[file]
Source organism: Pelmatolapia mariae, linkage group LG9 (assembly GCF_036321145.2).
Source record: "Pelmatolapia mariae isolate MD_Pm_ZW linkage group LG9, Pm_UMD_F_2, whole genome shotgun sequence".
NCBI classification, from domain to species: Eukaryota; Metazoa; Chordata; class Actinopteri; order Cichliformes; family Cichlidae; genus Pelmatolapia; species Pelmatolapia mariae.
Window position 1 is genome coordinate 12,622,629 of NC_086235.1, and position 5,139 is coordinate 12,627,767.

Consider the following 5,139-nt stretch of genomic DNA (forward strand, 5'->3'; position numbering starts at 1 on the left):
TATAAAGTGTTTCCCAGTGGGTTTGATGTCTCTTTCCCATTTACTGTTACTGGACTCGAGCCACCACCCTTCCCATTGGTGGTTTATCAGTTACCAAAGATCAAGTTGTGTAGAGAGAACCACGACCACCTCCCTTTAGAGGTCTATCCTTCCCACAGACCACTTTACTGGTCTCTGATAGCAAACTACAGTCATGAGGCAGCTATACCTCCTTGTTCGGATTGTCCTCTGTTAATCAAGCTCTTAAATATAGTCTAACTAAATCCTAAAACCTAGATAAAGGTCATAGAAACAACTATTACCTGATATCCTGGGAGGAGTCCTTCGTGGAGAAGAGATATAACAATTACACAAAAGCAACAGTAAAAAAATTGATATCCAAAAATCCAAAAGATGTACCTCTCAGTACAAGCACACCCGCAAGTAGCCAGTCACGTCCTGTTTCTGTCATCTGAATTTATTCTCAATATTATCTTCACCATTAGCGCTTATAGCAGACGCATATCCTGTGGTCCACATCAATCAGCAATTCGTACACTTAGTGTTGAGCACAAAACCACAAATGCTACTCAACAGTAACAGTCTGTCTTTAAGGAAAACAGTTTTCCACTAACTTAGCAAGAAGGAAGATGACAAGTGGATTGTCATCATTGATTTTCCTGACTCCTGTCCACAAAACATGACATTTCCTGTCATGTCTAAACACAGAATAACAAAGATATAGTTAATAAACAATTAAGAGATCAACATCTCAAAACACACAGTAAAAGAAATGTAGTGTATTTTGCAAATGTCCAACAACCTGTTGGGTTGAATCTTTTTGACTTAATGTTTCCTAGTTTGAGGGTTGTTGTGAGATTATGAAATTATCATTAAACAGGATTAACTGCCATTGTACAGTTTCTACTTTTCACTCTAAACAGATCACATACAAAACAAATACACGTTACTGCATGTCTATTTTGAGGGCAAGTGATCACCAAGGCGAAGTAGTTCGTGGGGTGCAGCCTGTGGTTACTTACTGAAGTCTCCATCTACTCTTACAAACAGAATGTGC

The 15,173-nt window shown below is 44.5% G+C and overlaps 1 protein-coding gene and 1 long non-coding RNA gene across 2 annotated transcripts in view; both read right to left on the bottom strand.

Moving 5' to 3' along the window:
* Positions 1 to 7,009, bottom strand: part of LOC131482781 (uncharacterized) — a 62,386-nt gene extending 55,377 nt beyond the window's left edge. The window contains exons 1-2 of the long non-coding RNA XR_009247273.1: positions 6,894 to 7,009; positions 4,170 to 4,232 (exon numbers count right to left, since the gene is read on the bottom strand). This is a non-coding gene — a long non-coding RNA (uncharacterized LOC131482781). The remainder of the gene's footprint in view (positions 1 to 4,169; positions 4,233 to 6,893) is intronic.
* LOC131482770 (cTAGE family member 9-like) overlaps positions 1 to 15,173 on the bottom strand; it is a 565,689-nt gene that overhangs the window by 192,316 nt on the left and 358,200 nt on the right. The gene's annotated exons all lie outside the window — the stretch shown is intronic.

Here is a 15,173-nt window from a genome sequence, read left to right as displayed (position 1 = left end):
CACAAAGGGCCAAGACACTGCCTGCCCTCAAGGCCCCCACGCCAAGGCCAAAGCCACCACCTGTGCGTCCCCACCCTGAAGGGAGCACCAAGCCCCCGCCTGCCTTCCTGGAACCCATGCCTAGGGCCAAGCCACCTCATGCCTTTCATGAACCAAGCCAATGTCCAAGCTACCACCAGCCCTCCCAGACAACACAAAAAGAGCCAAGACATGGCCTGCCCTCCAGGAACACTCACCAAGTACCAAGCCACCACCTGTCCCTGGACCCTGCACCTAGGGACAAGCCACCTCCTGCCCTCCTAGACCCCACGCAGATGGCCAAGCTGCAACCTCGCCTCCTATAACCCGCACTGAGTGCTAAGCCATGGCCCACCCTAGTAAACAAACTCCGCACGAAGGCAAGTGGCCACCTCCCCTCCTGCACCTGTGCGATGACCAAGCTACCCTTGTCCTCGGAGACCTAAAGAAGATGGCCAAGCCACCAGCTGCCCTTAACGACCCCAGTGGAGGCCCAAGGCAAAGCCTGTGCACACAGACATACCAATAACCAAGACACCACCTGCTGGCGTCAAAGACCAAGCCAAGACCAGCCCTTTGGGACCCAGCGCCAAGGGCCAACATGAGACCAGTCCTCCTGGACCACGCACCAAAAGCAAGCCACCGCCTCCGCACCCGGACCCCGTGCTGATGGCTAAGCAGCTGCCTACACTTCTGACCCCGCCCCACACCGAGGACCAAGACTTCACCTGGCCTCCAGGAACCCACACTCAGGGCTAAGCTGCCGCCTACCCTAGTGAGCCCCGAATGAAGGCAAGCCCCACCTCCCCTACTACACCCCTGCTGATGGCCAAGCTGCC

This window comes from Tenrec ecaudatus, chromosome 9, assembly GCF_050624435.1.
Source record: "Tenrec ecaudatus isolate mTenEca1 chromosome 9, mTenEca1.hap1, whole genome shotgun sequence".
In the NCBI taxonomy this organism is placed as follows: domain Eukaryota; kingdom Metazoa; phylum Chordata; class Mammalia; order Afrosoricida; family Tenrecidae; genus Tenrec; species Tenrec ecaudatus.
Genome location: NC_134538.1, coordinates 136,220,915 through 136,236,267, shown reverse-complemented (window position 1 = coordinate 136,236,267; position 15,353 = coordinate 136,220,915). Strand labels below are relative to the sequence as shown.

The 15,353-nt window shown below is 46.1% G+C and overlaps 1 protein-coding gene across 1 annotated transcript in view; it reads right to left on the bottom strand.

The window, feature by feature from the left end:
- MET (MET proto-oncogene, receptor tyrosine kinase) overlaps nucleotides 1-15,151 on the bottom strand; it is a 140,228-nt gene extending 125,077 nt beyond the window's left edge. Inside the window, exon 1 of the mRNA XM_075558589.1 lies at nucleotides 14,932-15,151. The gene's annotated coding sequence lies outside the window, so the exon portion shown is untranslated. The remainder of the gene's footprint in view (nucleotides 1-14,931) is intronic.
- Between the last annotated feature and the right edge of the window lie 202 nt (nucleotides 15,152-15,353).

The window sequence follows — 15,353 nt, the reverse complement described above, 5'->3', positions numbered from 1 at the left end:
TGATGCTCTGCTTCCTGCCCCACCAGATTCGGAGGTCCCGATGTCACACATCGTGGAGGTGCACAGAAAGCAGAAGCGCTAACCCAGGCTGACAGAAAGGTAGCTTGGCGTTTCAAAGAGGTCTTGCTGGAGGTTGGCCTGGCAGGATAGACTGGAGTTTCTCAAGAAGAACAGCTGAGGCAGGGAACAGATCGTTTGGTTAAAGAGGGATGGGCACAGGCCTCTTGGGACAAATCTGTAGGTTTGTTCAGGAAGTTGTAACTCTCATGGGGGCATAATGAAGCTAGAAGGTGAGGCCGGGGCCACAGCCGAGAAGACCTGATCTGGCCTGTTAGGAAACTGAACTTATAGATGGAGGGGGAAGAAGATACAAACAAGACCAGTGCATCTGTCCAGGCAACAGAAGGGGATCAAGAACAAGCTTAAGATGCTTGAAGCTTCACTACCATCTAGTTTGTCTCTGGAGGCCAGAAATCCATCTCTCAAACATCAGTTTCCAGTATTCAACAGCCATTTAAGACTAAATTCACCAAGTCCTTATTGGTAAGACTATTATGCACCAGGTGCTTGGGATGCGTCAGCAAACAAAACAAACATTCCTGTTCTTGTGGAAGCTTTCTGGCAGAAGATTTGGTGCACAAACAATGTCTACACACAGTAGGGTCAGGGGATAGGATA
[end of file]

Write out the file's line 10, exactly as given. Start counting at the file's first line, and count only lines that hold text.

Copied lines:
* LOC131482770 (cTAGE family member 9-like) overlaps positions 1 to 15,173 on the bottom strand; it is a 565,689-nt gene that overhangs the window by 192,316 nt on the left and 358,200 nt on the right. The gene's annotated exons all lie outside the window — the stretch shown is intronic.